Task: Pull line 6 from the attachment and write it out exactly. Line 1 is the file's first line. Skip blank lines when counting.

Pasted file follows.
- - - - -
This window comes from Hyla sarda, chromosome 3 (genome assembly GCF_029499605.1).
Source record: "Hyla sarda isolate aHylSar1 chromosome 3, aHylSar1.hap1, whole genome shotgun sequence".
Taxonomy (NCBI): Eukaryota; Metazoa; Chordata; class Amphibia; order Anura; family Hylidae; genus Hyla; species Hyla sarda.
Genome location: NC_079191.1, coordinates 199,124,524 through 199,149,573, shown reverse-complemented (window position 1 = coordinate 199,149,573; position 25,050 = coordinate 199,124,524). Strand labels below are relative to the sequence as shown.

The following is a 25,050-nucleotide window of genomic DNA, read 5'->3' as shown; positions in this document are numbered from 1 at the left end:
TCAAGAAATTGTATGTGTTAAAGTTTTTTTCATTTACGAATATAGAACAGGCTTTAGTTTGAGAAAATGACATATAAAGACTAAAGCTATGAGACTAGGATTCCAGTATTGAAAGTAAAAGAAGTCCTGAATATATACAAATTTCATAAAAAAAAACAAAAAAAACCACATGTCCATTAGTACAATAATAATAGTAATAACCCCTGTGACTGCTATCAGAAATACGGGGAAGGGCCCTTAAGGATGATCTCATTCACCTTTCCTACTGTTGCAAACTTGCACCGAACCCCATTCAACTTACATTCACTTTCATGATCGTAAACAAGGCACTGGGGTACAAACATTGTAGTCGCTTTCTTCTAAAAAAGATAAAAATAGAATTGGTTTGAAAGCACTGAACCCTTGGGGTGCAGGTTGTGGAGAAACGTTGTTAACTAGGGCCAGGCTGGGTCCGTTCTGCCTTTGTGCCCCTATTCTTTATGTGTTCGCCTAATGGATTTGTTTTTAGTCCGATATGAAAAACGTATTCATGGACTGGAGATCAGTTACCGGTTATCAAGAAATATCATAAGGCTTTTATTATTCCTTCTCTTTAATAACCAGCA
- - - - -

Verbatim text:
TCAAGAAATTGTATGTGTTAAAGTTTTTTTCATTTACGAATATAGAACAGGCTTTAGTTTGAGAAAATGACATATAAAGACTAAAGCTATGAGACTAGGATTCCAGTATTGAAAGTAAAAGAAGTCCTGAATATATACAAATTTCATAAAAAAAAACAAAAAAAACCACATGTCCATTAGTACAATAATAATAGTAATAACCCCTGTGACTGCTATCAGAAATACGGGGAAGGGCCCTTAAGGATGATCTCATTCACCTTTCCTACTGTTGCAAACTTGCACCGAACCCCATTCAACTTACATTCACTTTCATGATCGTAAACAAGGCACTGGGGTACAAACATTGTAGTCGCTTTCTTCTAAAAAAGATAAAAATAGAATTGGTTTGAAAGCACTGAACCCTTGGGGTGCAGGTTGTGGAGAAACGTTGTTAACTAGGGCCAGGCTGGGTCCGTTCTGCCTTTGTGCCCCTATTCTTTATGTGTTCGCCTAATGGATTTGTTTTTAGTCCGATATGAAAAACGTATTCATGGACTGGAGATCAGTTACCGGTTATCAAGAAATATCATAAGGCTTTTATTATTCCTTCTCTTTAATAACCAGCA